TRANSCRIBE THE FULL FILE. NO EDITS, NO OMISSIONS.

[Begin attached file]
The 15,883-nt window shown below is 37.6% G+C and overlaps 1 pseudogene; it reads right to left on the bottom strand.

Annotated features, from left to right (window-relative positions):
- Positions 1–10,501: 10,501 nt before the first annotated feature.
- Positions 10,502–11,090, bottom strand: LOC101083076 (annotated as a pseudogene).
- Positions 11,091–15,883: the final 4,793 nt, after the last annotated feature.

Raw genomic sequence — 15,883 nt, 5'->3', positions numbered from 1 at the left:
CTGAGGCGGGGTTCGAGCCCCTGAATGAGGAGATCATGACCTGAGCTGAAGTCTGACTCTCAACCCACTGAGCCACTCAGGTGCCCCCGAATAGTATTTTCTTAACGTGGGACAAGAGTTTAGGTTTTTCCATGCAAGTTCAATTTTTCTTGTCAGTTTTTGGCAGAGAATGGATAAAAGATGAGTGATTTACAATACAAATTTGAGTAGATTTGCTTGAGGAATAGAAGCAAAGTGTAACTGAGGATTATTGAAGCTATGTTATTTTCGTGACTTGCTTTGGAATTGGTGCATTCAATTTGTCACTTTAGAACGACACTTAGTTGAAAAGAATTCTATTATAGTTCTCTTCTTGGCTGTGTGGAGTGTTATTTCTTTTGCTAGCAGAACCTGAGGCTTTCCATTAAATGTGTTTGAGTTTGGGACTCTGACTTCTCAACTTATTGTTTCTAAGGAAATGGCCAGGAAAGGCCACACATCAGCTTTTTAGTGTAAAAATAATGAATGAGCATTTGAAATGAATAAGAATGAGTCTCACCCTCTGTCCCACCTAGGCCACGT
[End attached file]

The 15,883-nt window shown below is 37.6% G+C and overlaps 1 pseudogene; it reads right to left on the bottom strand.

Annotated features, from left to right (window-relative positions):
- Positions 1–10,501: 10,501 nt before the first annotated feature.
- Positions 10,502–11,090, bottom strand: LOC101083076 (annotated as a pseudogene).
- Positions 11,091–15,883: the final 4,793 nt, after the last annotated feature.

Raw genomic sequence — 15,883 nt, 5'->3', positions numbered from 1 at the left:
CTGAGGCGGGGTTCGAGCCCCTGAATGAGGAGATCATGACCTGAGCTGAAGTCTGACTCTCAACCCACTGAGCCACTCAGGTGCCCCCGAATAGTATTTTCTTAACGTGGGACAAGAGTTTAGGTTTTTCCATGCAAGTTCAATTTTTCTTGTCAGTTTTTGGCAGAGAATGGATAAAAGATGAGTGATTTACAATACAAATTTGAGTAGATTTGCTTGAGGAATAGAAGCAAAGTGTAACTGAGGATTATTGAAGCTATGTTATTTTCGTGACTTGCTTTGGAATTGGTGCATTCAATTTGTCACTTTAGAACGACACTTAGTTGAAAAGAATTCTATTATAGTTCTCTTCTTGGCTGTGTGGAGTGTTATTTCTTTTGCTAGCAGAACCTGAGGCTTTCCATTAAATGTGTTTGAGTTTGGGACTCTGACTTCTCAACTTATTGTTTCTAAGGAAATGGCCAGGAAAGGCCACACATCAGCTTTTTAGTGTAAAAATAATGAATGAGCATTTGAAATGAATAAGAATGAGTCTCACCCTCTGTCCCACCTAGGCCACGT